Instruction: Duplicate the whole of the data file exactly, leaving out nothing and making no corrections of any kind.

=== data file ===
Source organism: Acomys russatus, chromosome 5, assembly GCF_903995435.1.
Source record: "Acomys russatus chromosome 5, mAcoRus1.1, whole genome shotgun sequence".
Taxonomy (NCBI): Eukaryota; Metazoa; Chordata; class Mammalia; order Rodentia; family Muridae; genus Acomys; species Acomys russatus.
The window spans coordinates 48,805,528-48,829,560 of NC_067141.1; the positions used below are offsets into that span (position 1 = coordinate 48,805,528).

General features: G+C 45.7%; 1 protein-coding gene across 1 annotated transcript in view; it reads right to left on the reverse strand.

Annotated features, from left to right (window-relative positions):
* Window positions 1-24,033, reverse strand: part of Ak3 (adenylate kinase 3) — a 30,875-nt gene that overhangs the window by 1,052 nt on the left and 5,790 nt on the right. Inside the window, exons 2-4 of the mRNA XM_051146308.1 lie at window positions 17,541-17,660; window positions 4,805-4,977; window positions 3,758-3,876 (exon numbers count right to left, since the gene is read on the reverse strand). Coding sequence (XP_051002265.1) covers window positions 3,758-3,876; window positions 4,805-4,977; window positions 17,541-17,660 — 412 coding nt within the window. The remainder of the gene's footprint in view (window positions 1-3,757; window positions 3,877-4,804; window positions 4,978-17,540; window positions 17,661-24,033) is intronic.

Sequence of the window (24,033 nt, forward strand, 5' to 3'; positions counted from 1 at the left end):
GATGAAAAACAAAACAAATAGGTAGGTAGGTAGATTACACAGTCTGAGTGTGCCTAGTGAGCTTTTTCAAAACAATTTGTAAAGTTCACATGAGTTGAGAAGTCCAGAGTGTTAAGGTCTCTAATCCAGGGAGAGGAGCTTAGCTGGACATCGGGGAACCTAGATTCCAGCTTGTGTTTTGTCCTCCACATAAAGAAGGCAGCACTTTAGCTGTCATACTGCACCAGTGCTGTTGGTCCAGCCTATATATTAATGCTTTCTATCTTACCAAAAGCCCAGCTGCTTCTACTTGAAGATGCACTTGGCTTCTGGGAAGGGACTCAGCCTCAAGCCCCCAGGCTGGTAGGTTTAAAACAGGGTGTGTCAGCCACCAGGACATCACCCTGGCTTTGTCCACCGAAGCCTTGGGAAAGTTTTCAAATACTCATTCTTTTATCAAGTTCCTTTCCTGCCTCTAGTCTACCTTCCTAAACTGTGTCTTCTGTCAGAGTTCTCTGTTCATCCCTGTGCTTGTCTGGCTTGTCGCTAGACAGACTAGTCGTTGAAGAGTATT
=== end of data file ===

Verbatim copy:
Source organism: Acomys russatus, chromosome 5, assembly GCF_903995435.1.
Source record: "Acomys russatus chromosome 5, mAcoRus1.1, whole genome shotgun sequence".
Taxonomy (NCBI): Eukaryota; Metazoa; Chordata; class Mammalia; order Rodentia; family Muridae; genus Acomys; species Acomys russatus.
The window spans coordinates 48,805,528-48,829,560 of NC_067141.1; the positions used below are offsets into that span (position 1 = coordinate 48,805,528).

General features: G+C 45.7%; 1 protein-coding gene across 1 annotated transcript in view; it reads right to left on the reverse strand.

Annotated features, from left to right (window-relative positions):
* Window positions 1-24,033, reverse strand: part of Ak3 (adenylate kinase 3) — a 30,875-nt gene that overhangs the window by 1,052 nt on the left and 5,790 nt on the right. Inside the window, exons 2-4 of the mRNA XM_051146308.1 lie at window positions 17,541-17,660; window positions 4,805-4,977; window positions 3,758-3,876 (exon numbers count right to left, since the gene is read on the reverse strand). Coding sequence (XP_051002265.1) covers window positions 3,758-3,876; window positions 4,805-4,977; window positions 17,541-17,660 — 412 coding nt within the window. The remainder of the gene's footprint in view (window positions 1-3,757; window positions 3,877-4,804; window positions 4,978-17,540; window positions 17,661-24,033) is intronic.

Sequence of the window (24,033 nt, forward strand, 5' to 3'; positions counted from 1 at the left end):
GATGAAAAACAAAACAAATAGGTAGGTAGGTAGATTACACAGTCTGAGTGTGCCTAGTGAGCTTTTTCAAAACAATTTGTAAAGTTCACATGAGTTGAGAAGTCCAGAGTGTTAAGGTCTCTAATCCAGGGAGAGGAGCTTAGCTGGACATCGGGGAACCTAGATTCCAGCTTGTGTTTTGTCCTCCACATAAAGAAGGCAGCACTTTAGCTGTCATACTGCACCAGTGCTGTTGGTCCAGCCTATATATTAATGCTTTCTATCTTACCAAAAGCCCAGCTGCTTCTACTTGAAGATGCACTTGGCTTCTGGGAAGGGACTCAGCCTCAAGCCCCCAGGCTGGTAGGTTTAAAACAGGGTGTGTCAGCCACCAGGACATCACCCTGGCTTTGTCCACCGAAGCCTTGGGAAAGTTTTCAAATACTCATTCTTTTATCAAGTTCCTTTCCTGCCTCTAGTCTACCTTCCTAAACTGTGTCTTCTGTCAGAGTTCTCTGTTCATCCCTGTGCTTGTCTGGCTTGTCGCTAGACAGACTAGTCGTTGAAGAGTATT